In our austerity climate there have been cuts to both children’s social and the CAMHS service. In addition both services are locally using more agency staff to cover the current gaps they have within their teams. This certainly provides a lack of consistency for young people and their families, but I believe that the problem is not solved by more money, and capacity staffing. Simply pouring additional resource into a dysfunctional system would not automatically produce the best results for our vulnerable children and young people. Instead it is time to consider a radical overhaul of how, when and by whom child protection and statutory mental health services are provided.


Too often when a child is suspected of having mental health concerns such as depression, suicide, ADHD, on the ASD spectrum then social care, often believe it is the responsibility of CAMHS to take the lead with the family. Yet CAMHS, often rightly, will point out that whilst the mental health concerns has a significant impact there are other major factors at play in the life of the young person. Instead of two agencies working together to support a young person and their family they spend their time blaming cuts on the lack of staff and resources and spend meetings with other professionals passing the buck as to why they can not help the young person.


All this does is lead to a situation where a young person who is on the border of a Tier 2 to 3 threshold is propelled to the top end of Tier 3 if not into Tier 4 as no agency takes responsibility to support and invest in the young person and their family.


I can think of several families that I’ve worked with for whom this tension between social care and CAMHS has actually worsened the situation, and certainly not helped the young person.


I sit in meetings where I want to stop and shout: “Enough is enough!” Surely we can find a way to do something between us to support this young person and their family.


As is often the case though in a large organisation the staff at the meetings don’t have the power to be able to change the situation – what we need is county managers and health commissioners working together for the benefit of young people and their families and enabling their staff to do the same.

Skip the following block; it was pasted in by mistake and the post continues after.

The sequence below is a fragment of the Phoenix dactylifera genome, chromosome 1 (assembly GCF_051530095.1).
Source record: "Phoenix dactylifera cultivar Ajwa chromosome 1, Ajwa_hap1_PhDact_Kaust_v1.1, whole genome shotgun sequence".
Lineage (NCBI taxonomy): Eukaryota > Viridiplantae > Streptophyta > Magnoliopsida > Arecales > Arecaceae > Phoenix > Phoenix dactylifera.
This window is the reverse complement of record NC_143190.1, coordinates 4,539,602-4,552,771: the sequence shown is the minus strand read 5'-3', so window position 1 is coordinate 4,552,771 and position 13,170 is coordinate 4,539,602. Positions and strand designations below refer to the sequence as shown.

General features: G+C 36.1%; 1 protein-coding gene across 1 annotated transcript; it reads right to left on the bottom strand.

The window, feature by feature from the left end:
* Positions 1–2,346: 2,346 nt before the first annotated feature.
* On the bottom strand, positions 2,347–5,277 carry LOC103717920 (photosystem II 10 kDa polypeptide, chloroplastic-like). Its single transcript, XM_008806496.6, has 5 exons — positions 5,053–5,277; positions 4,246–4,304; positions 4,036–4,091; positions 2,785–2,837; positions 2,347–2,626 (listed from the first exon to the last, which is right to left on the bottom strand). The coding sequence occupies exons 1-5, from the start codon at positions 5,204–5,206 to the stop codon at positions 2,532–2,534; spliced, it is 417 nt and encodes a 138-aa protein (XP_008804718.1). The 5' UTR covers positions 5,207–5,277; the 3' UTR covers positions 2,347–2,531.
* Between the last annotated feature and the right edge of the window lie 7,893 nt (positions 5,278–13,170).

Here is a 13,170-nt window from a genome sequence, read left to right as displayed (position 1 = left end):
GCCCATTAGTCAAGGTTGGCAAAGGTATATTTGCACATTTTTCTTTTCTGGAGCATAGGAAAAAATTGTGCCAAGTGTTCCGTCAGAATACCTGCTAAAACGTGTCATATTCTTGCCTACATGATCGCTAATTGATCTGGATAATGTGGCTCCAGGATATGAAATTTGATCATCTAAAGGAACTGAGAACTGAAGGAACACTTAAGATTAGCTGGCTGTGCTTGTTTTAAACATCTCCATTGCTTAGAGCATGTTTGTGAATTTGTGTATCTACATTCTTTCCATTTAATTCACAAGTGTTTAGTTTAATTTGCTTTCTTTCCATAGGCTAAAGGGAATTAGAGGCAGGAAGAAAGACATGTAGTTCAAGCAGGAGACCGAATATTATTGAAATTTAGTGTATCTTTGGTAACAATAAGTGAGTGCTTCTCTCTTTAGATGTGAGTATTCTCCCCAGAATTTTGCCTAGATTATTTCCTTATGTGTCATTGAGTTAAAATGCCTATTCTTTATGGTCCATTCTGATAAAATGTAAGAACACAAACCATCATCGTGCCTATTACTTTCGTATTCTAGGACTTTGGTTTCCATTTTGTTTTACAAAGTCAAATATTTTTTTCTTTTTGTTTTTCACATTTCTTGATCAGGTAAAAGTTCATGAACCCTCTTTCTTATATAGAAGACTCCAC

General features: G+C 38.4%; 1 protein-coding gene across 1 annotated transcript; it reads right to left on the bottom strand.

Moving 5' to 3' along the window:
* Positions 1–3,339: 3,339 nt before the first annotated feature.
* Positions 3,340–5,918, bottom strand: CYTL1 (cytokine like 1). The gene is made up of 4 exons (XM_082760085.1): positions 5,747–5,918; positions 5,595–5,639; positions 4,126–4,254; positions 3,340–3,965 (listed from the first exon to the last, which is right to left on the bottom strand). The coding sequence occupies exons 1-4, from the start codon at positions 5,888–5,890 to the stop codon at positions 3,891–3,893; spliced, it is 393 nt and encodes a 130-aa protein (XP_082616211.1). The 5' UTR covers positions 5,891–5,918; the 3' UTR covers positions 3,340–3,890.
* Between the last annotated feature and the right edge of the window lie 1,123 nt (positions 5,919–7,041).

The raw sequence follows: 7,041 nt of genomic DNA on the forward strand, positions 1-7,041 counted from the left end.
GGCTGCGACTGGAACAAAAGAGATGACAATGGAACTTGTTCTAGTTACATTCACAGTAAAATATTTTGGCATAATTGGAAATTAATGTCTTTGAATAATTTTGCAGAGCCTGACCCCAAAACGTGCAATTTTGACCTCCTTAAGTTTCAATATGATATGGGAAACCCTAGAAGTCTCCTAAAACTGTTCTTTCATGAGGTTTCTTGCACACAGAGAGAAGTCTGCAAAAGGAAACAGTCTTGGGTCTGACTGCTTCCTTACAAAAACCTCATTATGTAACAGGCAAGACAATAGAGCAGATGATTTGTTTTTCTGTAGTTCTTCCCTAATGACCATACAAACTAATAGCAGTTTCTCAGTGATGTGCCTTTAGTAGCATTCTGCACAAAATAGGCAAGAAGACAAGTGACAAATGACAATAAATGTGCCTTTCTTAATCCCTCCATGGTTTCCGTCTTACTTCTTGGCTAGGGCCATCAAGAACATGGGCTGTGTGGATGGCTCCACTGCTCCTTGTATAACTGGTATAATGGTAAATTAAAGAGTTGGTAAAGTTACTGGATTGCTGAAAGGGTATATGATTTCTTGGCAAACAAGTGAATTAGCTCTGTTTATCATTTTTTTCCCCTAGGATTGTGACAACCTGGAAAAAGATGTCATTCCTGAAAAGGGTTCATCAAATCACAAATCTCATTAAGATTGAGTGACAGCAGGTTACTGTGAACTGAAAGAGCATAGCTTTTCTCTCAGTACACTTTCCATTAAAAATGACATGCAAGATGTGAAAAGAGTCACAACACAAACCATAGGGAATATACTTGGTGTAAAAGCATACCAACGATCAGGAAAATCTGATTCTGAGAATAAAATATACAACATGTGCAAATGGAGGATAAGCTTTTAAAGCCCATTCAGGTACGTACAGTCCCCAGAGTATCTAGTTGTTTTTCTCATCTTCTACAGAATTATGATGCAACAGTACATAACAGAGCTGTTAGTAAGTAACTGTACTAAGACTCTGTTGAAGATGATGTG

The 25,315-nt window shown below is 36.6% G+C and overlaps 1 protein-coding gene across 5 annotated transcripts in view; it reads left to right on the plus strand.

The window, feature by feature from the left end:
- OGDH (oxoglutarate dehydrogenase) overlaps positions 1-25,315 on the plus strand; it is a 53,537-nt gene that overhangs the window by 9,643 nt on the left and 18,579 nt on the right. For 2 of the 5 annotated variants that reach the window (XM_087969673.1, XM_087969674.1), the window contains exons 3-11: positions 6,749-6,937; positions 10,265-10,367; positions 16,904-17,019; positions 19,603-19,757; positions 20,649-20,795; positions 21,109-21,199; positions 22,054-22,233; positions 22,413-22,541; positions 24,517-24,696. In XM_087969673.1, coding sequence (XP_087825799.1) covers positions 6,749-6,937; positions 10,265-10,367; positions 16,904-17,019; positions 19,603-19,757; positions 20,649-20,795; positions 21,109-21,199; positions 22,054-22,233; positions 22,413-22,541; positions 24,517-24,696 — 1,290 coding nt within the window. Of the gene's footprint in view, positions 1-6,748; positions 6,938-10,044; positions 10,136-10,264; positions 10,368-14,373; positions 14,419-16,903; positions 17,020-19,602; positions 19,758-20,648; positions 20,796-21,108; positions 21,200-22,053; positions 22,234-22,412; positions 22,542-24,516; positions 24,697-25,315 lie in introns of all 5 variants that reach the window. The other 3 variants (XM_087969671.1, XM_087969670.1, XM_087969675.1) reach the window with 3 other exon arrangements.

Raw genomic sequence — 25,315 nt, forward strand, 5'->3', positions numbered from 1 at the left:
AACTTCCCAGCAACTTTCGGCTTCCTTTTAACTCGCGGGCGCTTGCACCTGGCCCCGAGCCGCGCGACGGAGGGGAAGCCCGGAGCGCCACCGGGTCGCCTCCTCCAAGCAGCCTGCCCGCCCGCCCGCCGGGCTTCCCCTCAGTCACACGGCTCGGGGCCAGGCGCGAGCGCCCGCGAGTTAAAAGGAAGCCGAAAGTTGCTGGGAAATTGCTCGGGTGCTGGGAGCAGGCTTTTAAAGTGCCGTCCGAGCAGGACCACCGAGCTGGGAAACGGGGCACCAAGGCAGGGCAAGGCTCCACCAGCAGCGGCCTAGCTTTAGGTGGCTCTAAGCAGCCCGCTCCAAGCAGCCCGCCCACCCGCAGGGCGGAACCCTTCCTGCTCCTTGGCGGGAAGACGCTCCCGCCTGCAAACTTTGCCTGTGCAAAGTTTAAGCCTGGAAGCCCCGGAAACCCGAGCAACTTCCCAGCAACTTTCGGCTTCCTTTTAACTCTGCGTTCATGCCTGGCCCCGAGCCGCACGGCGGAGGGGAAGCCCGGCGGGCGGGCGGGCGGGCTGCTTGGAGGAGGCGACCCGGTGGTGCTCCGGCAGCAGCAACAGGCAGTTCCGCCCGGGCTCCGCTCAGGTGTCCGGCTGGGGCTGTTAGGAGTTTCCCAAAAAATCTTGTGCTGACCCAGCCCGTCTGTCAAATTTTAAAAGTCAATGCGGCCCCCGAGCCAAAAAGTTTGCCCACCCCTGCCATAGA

Survey of England’s children

Children's World Report

Children’s Worlds survey has been conducting research across the world understanding children in a range of countries.  The latest survey for England has recently been published, based on research from late 2013 and early 2014.

There’s a huge wealth of statistics in the 38 page report which is worth digging into.  Here’s how the research sample was taken:

The England sample was designed to achieve a nationally representative sample of children aged 8 to 9 years old, aged 10 to 11 years old and aged 12 to 13 years old with at least 1,000 children in each group. The primary sampling unit was schools. Separate samples were drawn for Years 4 and 6 (primary school education) and Year 8 (secondary school education). Both samples followed the same methodology. First, a complete list of schools in England was stratified into five groups by the proportion of children receiving free school meals (a very rough indicator of economic prosperity). These groups were approximate quintiles (based on numbers of pupils in each stratum). The approximation was because of a lack of precision in the data available on free school meal entitlement. Within each stratum schools were selected randomly with probabilities proportional to size (number of pupils), with the aim of achieving a target of at least eight schools per stratum. Within each selected school, one class group (not grouped on pupil ability) was randomly selected.